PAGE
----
Negotiating Cultural Identity Within and Beyond the Nation
Edited By James P. Byrne, Padraig Kirwan and Michael O'Sullivan
The book initiates this vital discussion by bringing together a series of provocative and thoughtful essays, from both renowned and rising international scholars, on the vicissitudes of cultural identity in a post-modern, post-colonial and post-national Ireland. By including work by leading scholars in the fields of film studies, migration and Diaspora studies, travel literature and gender studies, this collection offers a thorough twenty-first-century interrogation of Irishness and provides a timely fusion of international perspectives on Irish cultural identity.
Irishness and the Body: The Presence of the Body in the Debates on Poverty in the Early Nineteenth Century Anne-Catherine Lobo 57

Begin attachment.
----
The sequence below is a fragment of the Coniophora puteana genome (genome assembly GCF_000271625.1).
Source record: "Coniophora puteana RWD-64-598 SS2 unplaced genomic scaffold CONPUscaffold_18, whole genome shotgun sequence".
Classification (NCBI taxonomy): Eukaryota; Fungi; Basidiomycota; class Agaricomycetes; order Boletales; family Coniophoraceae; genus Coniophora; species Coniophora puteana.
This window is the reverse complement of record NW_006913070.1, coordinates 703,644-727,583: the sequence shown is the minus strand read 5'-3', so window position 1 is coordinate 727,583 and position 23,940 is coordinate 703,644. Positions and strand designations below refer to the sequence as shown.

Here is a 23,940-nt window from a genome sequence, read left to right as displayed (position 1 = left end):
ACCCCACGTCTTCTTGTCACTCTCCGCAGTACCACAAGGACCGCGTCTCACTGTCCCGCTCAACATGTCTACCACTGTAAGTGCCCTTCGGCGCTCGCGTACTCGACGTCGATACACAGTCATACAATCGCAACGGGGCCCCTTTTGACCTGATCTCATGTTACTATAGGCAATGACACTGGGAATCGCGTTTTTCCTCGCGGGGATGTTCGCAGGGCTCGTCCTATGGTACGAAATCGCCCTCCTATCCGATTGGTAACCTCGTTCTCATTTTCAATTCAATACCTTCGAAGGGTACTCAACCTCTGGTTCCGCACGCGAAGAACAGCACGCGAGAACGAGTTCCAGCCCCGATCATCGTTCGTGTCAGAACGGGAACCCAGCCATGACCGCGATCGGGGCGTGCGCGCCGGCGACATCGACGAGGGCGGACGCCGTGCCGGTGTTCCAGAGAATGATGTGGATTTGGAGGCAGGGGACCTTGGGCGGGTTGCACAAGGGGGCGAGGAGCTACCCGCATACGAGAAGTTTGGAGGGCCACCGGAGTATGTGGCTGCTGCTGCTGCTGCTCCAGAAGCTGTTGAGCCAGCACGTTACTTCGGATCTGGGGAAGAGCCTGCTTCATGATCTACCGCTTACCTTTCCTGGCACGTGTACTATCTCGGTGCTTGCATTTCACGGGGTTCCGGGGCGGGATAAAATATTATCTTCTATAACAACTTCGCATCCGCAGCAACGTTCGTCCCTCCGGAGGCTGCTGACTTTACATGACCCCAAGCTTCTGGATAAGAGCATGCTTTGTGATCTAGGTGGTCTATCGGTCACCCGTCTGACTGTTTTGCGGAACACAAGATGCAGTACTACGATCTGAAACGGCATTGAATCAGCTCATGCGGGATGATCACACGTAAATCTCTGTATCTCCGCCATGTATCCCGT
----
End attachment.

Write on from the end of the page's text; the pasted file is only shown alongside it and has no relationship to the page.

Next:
Irishness and the Body: The Presence of the Body in the Debates on Poverty in the Early Nineteenth Century Anne-Catherine Lobo That was what we were taught – the lower classes smell. And here, obviously, you are at an impassable barrier. For no feeling of like or dislike is quite so fundamental as a physical feeling. Race-hatred, religious hatred, differences of education, of temperament, of intel- lect, even differences of moral code, can be got over; but physical repulsion cannot […] Very early in life you acquired the idea that there was something subtly repulsive about a working-class body; you would not get nearer to it than you could help. You watched a great sweaty navvy walking down the road with his pick over his shoulder; you looked at his discoloured shirt and his cordu- roy trousers stiff with the dirt of a decade; you thought of those nests and layers of greasy rags below, and, under all, the unwashed body, brown all over (that was how I used to imagine it), with its strong, bacon-like reek. You watched a tramp taking off his boots in a ditch – ugh! It did not seriously occur to you that the tramp might not enjoy having black feet. And even ‘lower class’ people whom you knew to be quite clean – servants, for instance – were faintly unappetizing. The smell of their sweat, the very texture of their skins, were mysteriously different from yours — George Orwell, The Road to Wigan Pier, 160 This is how, in 1937,...
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